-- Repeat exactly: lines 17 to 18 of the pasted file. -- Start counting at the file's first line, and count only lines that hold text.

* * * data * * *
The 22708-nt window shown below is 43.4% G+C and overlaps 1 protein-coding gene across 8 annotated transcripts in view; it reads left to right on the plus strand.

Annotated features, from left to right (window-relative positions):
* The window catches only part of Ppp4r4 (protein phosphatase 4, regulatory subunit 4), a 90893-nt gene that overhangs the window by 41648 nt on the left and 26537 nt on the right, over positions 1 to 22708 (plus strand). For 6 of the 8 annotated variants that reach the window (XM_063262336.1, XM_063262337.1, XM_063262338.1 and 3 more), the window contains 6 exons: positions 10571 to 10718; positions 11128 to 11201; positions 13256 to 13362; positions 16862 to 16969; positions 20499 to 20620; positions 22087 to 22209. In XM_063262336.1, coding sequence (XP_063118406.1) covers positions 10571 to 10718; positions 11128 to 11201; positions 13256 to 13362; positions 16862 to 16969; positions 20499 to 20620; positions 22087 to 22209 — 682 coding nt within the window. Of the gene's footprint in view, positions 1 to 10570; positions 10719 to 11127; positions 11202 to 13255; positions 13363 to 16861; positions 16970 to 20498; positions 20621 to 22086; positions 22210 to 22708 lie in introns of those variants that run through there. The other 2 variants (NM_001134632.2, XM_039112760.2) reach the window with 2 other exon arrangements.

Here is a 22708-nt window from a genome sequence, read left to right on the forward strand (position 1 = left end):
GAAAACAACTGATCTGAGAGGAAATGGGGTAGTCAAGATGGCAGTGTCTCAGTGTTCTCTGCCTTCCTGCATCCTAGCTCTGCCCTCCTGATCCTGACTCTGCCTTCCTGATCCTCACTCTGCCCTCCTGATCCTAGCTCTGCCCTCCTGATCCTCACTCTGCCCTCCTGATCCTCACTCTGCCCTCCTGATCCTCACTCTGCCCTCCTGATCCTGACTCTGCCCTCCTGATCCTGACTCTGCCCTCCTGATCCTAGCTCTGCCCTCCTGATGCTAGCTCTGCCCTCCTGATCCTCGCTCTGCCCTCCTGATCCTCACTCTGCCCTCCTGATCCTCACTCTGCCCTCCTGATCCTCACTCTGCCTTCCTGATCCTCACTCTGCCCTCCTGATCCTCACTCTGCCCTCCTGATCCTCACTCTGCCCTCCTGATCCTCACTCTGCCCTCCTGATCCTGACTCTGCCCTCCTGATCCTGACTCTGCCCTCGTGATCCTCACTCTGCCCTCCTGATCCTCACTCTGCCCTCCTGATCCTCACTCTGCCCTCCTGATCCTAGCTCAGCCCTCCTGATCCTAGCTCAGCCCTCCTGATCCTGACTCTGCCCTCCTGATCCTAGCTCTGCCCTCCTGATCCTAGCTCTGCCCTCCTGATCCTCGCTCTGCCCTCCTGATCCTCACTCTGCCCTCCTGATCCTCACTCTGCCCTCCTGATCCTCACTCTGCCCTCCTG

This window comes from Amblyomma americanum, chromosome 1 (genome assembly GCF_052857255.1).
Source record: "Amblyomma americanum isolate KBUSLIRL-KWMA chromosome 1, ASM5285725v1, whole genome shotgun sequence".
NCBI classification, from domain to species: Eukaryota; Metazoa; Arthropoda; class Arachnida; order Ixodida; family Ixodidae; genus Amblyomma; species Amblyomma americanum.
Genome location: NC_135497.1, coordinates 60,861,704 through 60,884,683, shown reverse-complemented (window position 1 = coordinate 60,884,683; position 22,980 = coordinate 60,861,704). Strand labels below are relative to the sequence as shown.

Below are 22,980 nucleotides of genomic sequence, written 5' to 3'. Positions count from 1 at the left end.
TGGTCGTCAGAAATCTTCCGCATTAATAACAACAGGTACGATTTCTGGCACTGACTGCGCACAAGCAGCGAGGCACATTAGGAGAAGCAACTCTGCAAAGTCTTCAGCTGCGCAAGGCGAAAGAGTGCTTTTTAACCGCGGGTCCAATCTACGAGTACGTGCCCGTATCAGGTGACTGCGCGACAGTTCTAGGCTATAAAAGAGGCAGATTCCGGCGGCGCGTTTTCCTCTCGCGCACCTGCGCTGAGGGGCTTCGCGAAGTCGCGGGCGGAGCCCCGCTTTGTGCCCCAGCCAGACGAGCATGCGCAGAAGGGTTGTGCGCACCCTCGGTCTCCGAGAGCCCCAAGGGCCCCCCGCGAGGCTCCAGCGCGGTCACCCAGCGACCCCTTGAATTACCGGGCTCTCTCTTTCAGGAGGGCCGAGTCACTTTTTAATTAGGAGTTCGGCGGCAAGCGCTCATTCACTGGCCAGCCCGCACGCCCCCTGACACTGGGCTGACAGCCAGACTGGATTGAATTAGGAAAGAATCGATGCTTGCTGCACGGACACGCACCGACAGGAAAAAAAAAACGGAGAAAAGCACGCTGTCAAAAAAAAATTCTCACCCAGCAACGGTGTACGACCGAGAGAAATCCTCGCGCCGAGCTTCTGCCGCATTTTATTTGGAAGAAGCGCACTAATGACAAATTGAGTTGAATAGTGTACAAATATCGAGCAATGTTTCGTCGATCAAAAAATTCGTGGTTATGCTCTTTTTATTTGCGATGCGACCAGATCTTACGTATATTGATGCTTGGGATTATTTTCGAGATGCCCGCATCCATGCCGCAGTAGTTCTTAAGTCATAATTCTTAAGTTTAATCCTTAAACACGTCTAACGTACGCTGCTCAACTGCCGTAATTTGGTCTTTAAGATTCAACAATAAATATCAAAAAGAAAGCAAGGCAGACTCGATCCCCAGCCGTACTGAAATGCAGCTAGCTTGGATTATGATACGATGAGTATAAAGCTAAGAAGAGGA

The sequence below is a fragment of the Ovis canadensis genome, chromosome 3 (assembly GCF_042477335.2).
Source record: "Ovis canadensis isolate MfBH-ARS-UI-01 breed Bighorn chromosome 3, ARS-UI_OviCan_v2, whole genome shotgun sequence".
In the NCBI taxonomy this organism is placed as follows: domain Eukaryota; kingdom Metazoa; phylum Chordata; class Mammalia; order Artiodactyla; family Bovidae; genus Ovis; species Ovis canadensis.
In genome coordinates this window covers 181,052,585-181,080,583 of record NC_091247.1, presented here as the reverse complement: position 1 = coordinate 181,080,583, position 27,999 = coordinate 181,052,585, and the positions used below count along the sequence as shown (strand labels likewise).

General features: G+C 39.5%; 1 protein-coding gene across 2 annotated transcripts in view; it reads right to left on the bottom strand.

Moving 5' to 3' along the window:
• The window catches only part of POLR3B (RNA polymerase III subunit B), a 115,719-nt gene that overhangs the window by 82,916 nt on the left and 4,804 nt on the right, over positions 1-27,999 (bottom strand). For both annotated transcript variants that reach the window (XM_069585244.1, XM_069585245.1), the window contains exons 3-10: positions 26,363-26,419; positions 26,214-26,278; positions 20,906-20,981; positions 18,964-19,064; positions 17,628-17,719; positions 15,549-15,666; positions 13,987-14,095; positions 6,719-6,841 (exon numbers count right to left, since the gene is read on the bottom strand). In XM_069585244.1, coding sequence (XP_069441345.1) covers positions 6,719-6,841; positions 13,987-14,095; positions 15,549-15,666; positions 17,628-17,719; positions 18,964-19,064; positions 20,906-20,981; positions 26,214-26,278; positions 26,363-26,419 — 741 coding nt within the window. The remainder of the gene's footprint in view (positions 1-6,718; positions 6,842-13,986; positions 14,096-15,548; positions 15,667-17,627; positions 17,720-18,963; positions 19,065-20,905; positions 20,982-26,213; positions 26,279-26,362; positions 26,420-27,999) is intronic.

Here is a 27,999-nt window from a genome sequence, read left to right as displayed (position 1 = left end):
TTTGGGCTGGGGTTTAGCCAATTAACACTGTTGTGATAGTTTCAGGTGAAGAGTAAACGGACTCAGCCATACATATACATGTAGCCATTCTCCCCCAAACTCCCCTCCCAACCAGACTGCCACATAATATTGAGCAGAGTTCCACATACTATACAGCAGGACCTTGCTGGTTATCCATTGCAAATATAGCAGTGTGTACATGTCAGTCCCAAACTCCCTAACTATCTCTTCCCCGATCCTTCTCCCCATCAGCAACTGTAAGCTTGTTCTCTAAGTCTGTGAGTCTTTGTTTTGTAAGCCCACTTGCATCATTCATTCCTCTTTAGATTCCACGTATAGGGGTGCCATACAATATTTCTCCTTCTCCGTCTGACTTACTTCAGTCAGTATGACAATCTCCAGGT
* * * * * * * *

Moving 5' to 3' along the window:
• The window catches only part of POLR3B (RNA polymerase III subunit B), a 115,719-nt gene that overhangs the window by 82,916 nt on the left and 4,804 nt on the right, over positions 1-27,999 (bottom strand). For both annotated transcript variants that reach the window (XM_069585244.1, XM_069585245.1), the window contains exons 3-10: positions 26,363-26,419; positions 26,214-26,278; positions 20,906-20,981; positions 18,964-19,064; positions 17,628-17,719; positions 15,549-15,666; positions 13,987-14,095; positions 6,719-6,841 (exon numbers count right to left, since the gene is read on the bottom strand). In XM_069585244.1, coding sequence (XP_069441345.1) covers positions 6,719-6,841; positions 13,987-14,095; positions 15,549-15,666; positions 17,628-17,719; positions 18,964-19,064; positions 20,906-20,981; positions 26,214-26,278; positions 26,363-26,419 — 741 coding nt within the window. The remainder of the gene's footprint in view (positions 1-6,718; positions 6,842-13,986; positions 14,096-15,548; positions 15,667-17,627; positions 17,720-18,963; positions 19,065-20,905; positions 20,982-26,213; positions 26,279-26,362; positions 26,420-27,999) is intronic.